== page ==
I wrote about the Sorta Notebook about a month ago. It is mentioned at the bottom of this post. I ordered one immediately. Because of the backlog caused by the write up on Lifehacker, it took a month to receive it.
The video on the website describes very well how it works. Used as demonstrated there, it is a brilliant idea, well executed. You can add and remove any sort of page… all styles of calendars, lined note paper, grids, music staffs or even watercolor paper. A large selection of paper designs are sold on the site.
I found it to be well made of sturdy 8.5 by 6.25 inch thick board. I purchased the least expensive original model . I haven’t used or carried it with me so I can’t yet speak to how it holds up to daily use. It is held closed by a thick elastic band.
This shows the gap in the middle into which the paper is inserted (see, again, the video demonstration on the website on to how to do so). Each side has a slim elastic band to use as a book mark.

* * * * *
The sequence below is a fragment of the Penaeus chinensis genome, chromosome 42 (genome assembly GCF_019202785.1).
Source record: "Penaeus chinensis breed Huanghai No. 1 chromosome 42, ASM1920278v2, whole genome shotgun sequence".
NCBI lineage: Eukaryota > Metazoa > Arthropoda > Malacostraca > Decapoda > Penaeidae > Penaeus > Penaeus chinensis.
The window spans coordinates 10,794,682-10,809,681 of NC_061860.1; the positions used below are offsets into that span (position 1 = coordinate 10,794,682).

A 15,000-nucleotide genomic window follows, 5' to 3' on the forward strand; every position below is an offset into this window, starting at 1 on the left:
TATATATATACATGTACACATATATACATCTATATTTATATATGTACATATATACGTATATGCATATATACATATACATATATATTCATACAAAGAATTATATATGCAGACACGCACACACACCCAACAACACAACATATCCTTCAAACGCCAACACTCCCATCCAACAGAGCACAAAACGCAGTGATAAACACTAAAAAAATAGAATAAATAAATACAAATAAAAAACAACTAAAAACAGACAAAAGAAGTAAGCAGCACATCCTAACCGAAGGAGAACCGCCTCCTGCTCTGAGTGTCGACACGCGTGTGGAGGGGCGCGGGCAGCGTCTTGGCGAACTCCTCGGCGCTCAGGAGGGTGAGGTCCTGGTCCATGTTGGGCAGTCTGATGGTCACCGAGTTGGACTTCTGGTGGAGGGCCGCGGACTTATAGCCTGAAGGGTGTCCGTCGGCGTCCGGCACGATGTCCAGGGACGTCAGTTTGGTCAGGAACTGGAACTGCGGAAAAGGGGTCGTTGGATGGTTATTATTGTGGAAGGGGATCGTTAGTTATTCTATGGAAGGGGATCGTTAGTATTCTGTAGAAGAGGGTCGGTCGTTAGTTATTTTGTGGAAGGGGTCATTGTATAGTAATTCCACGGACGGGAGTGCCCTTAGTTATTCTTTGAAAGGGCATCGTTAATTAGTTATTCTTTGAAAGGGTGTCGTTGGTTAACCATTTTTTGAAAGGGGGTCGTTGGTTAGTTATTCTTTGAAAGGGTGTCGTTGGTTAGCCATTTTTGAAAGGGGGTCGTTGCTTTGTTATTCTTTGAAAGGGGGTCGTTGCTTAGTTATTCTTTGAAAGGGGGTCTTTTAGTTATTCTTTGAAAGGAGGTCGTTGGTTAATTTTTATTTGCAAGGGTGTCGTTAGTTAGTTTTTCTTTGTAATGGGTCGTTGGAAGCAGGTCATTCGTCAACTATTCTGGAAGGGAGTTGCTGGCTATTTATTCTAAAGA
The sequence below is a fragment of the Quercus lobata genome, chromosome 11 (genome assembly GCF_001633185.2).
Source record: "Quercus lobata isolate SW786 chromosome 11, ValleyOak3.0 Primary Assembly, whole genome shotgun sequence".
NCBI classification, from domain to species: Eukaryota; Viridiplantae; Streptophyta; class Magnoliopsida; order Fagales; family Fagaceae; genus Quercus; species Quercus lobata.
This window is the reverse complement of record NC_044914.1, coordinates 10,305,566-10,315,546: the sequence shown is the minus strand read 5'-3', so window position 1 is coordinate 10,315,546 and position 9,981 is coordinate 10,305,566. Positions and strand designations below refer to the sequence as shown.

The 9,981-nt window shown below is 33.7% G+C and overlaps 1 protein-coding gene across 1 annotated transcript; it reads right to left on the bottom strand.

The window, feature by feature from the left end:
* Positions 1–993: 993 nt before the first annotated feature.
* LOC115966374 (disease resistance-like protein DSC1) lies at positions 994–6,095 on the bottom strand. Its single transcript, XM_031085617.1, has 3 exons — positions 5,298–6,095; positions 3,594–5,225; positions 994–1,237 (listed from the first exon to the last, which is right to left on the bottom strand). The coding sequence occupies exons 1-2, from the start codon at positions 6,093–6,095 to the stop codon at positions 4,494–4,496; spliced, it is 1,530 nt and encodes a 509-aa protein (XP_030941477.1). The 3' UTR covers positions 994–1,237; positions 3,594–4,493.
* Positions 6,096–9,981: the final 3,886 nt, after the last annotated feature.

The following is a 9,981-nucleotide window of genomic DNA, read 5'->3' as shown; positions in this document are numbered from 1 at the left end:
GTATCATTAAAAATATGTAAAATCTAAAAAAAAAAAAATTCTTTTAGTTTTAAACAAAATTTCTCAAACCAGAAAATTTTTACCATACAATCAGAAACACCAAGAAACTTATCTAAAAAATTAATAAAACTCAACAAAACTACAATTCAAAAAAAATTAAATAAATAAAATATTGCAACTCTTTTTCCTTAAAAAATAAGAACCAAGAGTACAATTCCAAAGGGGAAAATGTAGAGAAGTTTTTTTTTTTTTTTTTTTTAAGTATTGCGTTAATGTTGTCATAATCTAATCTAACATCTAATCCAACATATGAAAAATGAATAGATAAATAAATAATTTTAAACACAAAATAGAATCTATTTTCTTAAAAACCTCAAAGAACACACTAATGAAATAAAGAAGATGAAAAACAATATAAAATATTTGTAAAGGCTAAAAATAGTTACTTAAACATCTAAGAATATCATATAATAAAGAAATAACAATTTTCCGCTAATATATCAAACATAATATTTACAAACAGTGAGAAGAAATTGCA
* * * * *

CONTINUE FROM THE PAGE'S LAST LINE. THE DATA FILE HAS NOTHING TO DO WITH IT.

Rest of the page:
I purchased one pack of watercolor paper. I’ve not yet tried painting on it so can’t write anything about it. The problem for my use is that it is single sheets. These won’t bind easily into a book once filled. They come pre-creased so that they will open relatively flat in the binder.
That said, it doesn’t work for my intended purpose. I wanted to fill it with 140 pound watercolor paper. My plan was to fold and stitch the paper into signatures that could later be bound into a book. The paper fits well enough.
But it is too thick to crease and open flat. I probably could use a bone-folder to pre-crease it but then I’m not sure I’d like how would later look in a bound book.
However, if I wanted to use single sheets torn to that same form factor, it would be great.
It will, however, work well for the lighter weight paper I use for my journal. I do the same process, folding folios into a few signatures that are later combined and bound into a thicker book. This is the use to which I’ll put the Sorta.
If your plan is to use it as intended, I highly recommend this notebook. It’s a great idea and is very reasonably priced. It just turns out not to work for the way in which I want to do a sketchbook. That’s not in any way the fault of the maker! The system is as flexible and able to be customized as the Arc from Staples or the Circa from Levenger. It is also easier to use as it doesn’t involve special paper punches and far less expensive.